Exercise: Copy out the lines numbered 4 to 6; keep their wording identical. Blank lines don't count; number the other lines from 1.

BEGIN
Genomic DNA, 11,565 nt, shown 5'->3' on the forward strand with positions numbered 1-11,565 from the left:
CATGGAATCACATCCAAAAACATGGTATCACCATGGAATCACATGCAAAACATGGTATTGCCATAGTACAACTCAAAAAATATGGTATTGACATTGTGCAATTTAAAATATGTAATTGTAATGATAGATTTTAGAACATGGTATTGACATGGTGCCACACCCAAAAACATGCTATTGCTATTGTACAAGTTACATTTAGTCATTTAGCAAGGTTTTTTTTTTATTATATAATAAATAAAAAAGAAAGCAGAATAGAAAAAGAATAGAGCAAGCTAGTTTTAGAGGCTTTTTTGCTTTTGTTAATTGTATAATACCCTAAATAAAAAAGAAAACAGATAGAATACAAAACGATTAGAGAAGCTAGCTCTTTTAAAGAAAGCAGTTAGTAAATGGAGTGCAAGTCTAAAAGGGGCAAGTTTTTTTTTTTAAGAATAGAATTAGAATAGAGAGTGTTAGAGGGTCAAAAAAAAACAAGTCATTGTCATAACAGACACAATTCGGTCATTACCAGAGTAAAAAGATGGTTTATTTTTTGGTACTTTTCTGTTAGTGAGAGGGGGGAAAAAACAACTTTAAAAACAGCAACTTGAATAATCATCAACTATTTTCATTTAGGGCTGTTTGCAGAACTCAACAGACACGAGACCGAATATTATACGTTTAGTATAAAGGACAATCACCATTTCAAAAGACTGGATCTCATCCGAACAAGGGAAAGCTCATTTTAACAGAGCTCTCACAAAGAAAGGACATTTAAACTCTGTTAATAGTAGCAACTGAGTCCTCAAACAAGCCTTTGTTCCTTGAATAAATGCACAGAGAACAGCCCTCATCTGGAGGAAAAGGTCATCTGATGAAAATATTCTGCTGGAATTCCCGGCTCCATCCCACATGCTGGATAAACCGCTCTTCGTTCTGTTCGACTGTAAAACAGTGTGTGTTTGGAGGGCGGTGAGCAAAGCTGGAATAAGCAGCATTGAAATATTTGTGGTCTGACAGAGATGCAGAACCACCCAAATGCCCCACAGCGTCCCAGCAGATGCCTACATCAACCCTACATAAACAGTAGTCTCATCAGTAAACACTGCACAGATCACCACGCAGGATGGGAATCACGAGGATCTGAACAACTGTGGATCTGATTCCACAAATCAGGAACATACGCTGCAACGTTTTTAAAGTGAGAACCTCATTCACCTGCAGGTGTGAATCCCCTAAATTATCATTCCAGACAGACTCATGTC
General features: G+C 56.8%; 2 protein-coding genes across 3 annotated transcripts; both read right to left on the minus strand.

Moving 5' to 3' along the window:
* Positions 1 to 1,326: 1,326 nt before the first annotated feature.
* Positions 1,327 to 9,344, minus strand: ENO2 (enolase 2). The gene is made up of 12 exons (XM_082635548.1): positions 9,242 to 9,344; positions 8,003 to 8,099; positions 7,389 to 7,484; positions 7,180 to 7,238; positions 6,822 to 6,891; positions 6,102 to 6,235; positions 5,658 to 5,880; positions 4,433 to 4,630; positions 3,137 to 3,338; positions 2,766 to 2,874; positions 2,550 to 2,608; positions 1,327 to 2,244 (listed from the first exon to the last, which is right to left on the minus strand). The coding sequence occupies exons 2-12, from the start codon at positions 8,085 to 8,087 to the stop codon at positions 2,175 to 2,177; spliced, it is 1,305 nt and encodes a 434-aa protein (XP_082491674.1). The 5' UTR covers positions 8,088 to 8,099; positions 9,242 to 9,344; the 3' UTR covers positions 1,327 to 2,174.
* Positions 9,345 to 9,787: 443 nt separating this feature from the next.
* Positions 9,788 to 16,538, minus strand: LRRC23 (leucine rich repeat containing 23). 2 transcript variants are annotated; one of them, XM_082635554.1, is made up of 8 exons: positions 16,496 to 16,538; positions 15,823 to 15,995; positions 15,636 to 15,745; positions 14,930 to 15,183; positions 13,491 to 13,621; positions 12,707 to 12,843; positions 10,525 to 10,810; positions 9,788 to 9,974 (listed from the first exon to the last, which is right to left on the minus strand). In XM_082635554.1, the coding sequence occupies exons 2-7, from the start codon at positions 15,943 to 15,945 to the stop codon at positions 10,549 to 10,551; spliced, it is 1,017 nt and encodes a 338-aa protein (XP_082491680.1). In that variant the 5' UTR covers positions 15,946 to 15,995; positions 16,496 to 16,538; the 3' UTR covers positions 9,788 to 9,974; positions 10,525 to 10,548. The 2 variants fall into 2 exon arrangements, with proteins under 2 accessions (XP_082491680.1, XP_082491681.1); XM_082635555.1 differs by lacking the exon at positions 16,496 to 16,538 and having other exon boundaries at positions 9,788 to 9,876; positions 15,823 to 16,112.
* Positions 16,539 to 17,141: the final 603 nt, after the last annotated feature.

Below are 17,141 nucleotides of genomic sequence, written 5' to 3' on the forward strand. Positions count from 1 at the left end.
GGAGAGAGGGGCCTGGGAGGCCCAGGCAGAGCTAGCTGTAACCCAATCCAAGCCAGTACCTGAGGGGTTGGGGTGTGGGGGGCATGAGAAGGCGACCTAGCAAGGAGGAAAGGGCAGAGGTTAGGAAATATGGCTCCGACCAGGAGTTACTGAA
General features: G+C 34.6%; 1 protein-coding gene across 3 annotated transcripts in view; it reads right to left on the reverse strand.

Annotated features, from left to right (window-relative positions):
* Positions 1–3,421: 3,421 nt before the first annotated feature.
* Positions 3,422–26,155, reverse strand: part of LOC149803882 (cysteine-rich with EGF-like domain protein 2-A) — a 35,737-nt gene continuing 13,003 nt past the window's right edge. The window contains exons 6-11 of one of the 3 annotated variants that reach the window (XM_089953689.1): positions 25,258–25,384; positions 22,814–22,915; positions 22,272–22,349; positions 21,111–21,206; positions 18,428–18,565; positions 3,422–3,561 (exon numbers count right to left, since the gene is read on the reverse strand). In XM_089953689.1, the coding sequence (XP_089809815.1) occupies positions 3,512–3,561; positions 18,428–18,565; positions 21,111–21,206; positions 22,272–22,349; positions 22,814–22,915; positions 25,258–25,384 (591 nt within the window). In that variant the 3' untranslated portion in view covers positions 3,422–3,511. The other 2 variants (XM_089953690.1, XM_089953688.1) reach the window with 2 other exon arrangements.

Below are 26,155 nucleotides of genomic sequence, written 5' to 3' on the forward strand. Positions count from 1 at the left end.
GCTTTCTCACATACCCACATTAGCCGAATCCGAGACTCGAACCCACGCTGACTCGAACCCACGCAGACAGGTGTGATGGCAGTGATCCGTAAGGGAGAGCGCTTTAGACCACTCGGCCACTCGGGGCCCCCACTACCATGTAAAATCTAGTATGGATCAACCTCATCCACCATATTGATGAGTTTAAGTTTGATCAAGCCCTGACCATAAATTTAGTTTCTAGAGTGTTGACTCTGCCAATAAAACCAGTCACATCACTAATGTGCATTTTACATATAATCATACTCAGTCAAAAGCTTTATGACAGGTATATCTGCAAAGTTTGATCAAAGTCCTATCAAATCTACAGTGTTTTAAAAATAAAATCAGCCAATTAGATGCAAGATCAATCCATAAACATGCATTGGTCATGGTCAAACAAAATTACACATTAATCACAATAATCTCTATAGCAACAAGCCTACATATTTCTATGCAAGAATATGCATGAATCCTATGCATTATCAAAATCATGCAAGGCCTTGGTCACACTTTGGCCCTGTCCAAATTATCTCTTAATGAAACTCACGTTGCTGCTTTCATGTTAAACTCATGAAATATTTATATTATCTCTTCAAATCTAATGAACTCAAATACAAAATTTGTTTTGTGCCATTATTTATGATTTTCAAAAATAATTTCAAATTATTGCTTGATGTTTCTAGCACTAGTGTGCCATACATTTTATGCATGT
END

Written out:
Moving 5' to 3' along the window:
* Positions 1 to 1,326: 1,326 nt before the first annotated feature.
* Positions 1,327 to 9,344, minus strand: ENO2 (enolase 2). The gene is made up of 12 exons (XM_082635548.1): positions 9,242 to 9,344; positions 8,003 to 8,099; positions 7,389 to 7,484; positions 7,180 to 7,238; positions 6,822 to 6,891; positions 6,102 to 6,235; positions 5,658 to 5,880; positions 4,433 to 4,630; positions 3,137 to 3,338; positions 2,766 to 2,874; positions 2,550 to 2,608; positions 1,327 to 2,244 (listed from the first exon to the last, which is right to left on the minus strand). The coding sequence occupies exons 2-12, from the start codon at positions 8,085 to 8,087 to the stop codon at positions 2,175 to 2,177; spliced, it is 1,305 nt and encodes a 434-aa protein (XP_082491674.1). The 5' UTR covers positions 8,088 to 8,099; positions 9,242 to 9,344; the 3' UTR covers positions 1,327 to 2,174.